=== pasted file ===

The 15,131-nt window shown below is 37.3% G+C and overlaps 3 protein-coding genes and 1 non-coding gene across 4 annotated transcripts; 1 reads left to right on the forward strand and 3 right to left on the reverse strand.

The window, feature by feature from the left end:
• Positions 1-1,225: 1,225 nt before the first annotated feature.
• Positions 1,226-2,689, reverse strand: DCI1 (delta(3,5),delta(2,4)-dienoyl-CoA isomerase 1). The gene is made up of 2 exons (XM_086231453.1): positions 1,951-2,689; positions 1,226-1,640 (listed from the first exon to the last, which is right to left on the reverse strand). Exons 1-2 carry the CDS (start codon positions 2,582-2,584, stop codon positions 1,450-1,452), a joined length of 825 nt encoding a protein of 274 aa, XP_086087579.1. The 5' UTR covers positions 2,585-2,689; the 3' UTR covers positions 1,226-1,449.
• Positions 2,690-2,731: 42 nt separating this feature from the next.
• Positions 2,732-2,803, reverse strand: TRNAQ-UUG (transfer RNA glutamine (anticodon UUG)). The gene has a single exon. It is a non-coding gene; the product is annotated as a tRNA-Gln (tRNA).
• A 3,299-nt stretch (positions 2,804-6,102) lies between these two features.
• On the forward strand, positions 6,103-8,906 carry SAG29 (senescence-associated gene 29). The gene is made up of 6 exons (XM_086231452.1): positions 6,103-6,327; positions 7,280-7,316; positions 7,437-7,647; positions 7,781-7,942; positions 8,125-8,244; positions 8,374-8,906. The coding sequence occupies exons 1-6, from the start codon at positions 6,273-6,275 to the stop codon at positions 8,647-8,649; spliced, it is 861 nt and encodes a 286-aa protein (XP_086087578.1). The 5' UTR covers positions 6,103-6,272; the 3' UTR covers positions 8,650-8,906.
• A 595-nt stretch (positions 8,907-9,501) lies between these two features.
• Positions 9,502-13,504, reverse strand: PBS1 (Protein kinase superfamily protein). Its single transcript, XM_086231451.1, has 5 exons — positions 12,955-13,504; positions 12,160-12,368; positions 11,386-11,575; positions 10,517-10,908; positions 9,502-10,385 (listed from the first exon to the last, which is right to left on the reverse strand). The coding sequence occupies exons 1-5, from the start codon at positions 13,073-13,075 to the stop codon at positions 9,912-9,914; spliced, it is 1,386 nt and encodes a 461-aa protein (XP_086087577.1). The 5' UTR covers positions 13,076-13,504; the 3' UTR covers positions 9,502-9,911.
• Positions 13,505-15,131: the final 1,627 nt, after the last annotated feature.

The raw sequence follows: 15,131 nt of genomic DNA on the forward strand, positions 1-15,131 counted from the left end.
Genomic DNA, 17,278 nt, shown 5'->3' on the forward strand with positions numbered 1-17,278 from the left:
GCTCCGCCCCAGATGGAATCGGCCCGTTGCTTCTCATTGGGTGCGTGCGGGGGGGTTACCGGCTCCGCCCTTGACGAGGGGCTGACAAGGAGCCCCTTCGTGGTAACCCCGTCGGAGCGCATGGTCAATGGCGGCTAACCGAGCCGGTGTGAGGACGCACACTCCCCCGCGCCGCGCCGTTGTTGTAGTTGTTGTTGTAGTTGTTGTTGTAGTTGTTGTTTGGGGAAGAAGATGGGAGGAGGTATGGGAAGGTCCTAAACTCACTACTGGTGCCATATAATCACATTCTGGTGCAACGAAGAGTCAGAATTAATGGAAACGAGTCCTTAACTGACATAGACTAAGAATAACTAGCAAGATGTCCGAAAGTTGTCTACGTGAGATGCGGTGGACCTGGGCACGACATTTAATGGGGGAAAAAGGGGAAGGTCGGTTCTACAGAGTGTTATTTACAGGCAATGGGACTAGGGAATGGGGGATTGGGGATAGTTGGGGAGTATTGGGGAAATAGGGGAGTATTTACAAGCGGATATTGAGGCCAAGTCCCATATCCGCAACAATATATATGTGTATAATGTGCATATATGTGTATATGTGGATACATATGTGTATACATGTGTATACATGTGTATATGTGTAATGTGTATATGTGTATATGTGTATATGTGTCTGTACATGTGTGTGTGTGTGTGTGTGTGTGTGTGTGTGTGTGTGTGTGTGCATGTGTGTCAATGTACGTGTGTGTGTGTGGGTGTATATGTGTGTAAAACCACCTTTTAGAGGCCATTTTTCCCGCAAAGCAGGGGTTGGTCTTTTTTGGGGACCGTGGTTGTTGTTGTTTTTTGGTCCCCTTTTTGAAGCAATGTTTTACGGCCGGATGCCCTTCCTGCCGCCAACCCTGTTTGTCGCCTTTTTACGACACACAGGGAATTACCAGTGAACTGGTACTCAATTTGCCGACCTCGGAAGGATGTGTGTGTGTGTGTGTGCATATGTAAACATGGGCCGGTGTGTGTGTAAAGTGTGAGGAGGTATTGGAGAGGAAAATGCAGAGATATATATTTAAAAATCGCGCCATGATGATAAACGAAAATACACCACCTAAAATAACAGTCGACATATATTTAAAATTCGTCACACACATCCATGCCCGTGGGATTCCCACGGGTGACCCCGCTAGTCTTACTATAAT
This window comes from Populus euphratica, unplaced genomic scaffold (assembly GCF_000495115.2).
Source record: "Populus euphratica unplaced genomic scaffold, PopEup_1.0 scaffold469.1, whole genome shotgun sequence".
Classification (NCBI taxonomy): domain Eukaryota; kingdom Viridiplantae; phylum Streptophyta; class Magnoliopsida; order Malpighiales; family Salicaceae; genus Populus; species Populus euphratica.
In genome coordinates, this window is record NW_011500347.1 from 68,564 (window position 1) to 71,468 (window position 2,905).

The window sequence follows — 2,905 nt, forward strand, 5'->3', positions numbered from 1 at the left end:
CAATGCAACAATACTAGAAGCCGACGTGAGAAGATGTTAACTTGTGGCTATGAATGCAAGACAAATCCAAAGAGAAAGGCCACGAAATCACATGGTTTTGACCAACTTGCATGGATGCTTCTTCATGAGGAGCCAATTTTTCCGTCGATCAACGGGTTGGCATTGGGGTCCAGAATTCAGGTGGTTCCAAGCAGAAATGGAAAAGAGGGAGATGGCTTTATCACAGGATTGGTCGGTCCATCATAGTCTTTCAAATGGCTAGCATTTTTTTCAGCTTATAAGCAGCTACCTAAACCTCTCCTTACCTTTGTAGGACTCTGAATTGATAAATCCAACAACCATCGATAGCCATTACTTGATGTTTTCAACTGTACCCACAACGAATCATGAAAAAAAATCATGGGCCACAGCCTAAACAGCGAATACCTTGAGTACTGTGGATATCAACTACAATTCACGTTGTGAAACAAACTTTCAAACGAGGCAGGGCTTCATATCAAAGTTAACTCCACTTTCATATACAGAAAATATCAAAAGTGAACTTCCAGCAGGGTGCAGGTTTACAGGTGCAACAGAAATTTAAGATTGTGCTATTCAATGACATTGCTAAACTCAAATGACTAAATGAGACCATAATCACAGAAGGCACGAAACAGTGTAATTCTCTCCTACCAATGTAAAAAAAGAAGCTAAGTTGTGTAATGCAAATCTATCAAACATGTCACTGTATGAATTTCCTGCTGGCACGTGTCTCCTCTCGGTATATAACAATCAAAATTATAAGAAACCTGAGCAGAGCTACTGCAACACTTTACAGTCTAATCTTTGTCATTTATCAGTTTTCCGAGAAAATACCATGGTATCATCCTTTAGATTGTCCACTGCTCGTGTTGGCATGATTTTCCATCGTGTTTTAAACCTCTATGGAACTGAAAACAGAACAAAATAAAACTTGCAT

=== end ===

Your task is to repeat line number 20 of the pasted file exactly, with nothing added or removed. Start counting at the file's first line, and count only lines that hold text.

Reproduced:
CAATGCAACAATACTAGAAGCCGACGTGAGAAGATGTTAACTTGTGGCTATGAATGCAAGACAAATCCAAAGAGAAAGGCCACGAAATCACATGGTTTTGACCAACTTGCATGGATGCTTCTTCATGAGGAGCCAATTTTTCCGTCGATCAACGGGTTGGCATTGGGGTCCAGAATTCAGGTGGTTCCAAGCAGAAATGGAAAAGAGGGAGATGGCTTTATCACAGGATTGGTCGGTCCATCATAGTCTTTCAAATGGCTAGCATTTTTTTCAGCTTATAAGCAGCTACCTAAACCTCTCCTTACCTTTGTAGGACTCTGAATTGATAAATCCAACAACCATCGATAGCCATTACTTGATGTTTTCAACTGTACCCACAACGAATCATGAAAAAAAATCATGGGCCACAGCCTAAACAGCGAATACCTTGAGTACTGTGGATATCAACTACAATTCACGTTGTGAAACAAACTTTCAAACGAGGCAGGGCTTCATATCAAAGTTAACTCCACTTTCATATACAGAAAATATCAAAAGTGAACTTCCAGCAGGGTGCAGGTTTACAGGTGCAACAGAAATTTAAGATTGTGCTATTCAATGACATTGCTAAACTCAAATGACTAAATGAGACCATAATCACAGAAGGCACGAAACAGTGTAATTCTCTCCTACCAATGTAAAAAAAGAAGCTAAGTTGTGTAATGCAAATCTATCAAACATGTCACTGTATGAATTTCCTGCTGGCACGTGTCTCCTCTCGGTATATAACAATCAAAATTATAAGAAACCTGAGCAGAGCTACTGCAACACTTTACAGTCTAATCTTTGTCATTTATCAGTTTTCCGAGAAAATACCATGGTATCATCCTTTAGATTGTCCACTGCTCGTGTTGGCATGATTTTCCATCGTGTTTTAAACCTCTATGGAACTGAAAACAGAACAAAATAAAACTTGCAT